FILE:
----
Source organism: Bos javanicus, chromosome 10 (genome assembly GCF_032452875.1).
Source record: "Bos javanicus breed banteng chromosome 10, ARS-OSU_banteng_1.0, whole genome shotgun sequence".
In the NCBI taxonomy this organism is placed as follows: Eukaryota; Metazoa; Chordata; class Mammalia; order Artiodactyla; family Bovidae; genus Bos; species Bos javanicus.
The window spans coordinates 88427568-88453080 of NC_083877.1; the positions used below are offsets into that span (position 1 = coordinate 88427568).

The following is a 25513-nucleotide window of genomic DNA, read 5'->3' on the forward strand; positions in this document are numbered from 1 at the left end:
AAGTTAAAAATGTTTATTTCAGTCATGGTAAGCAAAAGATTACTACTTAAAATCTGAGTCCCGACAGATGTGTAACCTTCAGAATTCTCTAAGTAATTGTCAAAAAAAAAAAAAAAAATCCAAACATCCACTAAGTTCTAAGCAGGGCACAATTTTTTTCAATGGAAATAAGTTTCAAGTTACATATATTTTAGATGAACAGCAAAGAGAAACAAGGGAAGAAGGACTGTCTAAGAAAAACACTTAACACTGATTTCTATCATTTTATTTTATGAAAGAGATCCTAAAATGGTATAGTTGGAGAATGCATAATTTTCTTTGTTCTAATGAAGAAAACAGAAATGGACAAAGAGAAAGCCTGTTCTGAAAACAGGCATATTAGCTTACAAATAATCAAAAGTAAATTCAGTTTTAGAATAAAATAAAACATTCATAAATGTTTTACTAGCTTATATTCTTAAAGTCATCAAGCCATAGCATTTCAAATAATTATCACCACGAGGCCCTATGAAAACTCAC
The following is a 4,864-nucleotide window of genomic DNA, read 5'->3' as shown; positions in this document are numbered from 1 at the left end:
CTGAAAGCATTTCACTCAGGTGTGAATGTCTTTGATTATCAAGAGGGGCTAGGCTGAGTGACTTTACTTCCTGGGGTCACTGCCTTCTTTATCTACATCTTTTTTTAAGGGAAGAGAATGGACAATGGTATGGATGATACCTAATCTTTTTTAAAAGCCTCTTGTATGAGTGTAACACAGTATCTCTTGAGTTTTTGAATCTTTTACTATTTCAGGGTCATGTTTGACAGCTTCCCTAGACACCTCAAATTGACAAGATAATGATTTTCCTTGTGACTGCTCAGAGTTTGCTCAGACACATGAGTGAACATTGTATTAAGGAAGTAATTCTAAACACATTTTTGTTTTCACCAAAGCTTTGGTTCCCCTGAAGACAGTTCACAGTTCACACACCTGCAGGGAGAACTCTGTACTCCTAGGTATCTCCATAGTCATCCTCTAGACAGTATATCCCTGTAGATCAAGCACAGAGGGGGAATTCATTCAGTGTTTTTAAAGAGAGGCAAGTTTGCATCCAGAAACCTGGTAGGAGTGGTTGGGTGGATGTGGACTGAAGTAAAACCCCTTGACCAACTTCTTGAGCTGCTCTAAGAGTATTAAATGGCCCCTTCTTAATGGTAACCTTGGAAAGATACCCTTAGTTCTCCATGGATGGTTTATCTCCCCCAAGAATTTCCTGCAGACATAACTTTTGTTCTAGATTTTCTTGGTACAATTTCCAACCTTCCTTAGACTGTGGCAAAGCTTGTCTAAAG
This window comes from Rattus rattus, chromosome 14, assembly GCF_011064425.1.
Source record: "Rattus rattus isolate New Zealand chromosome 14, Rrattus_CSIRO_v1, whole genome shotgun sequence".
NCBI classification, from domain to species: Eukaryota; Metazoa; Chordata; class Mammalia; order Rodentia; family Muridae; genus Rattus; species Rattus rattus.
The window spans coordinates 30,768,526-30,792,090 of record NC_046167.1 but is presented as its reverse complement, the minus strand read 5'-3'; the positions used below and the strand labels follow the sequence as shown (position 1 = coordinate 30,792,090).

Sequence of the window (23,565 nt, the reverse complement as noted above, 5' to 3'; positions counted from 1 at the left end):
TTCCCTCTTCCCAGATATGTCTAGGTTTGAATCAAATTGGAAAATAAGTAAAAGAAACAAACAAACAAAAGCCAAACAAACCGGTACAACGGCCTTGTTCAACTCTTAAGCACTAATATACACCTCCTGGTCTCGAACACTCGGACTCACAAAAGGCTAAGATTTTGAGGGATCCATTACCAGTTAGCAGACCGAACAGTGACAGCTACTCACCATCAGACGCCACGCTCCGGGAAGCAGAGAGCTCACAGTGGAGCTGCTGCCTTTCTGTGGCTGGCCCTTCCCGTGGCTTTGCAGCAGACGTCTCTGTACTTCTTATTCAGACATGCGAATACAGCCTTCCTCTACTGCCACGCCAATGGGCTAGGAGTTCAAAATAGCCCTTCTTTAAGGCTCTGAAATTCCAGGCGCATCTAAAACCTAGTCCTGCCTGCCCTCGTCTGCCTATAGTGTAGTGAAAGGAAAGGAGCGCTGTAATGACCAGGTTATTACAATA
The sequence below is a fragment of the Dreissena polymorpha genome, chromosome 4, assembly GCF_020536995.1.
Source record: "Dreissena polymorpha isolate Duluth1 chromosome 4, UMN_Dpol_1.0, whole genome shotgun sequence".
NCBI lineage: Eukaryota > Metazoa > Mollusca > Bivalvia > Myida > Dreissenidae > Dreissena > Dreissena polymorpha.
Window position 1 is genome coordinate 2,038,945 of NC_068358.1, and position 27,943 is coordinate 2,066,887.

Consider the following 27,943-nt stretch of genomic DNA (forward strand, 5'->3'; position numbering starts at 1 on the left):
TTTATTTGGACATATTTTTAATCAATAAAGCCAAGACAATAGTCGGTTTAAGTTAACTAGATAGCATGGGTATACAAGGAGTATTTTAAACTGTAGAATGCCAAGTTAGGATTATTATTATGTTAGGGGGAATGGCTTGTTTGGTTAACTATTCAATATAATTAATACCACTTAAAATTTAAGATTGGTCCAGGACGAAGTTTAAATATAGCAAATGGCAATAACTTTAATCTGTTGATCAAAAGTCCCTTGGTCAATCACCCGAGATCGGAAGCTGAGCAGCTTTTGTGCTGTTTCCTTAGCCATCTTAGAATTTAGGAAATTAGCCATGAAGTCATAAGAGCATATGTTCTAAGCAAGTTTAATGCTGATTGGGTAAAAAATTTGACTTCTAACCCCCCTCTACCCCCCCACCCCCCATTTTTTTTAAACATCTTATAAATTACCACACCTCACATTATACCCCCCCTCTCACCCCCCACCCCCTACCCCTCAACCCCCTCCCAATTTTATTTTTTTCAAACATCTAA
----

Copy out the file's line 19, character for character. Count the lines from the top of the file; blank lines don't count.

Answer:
Consider the following 27,943-nt stretch of genomic DNA (forward strand, 5'->3'; position numbering starts at 1 on the left):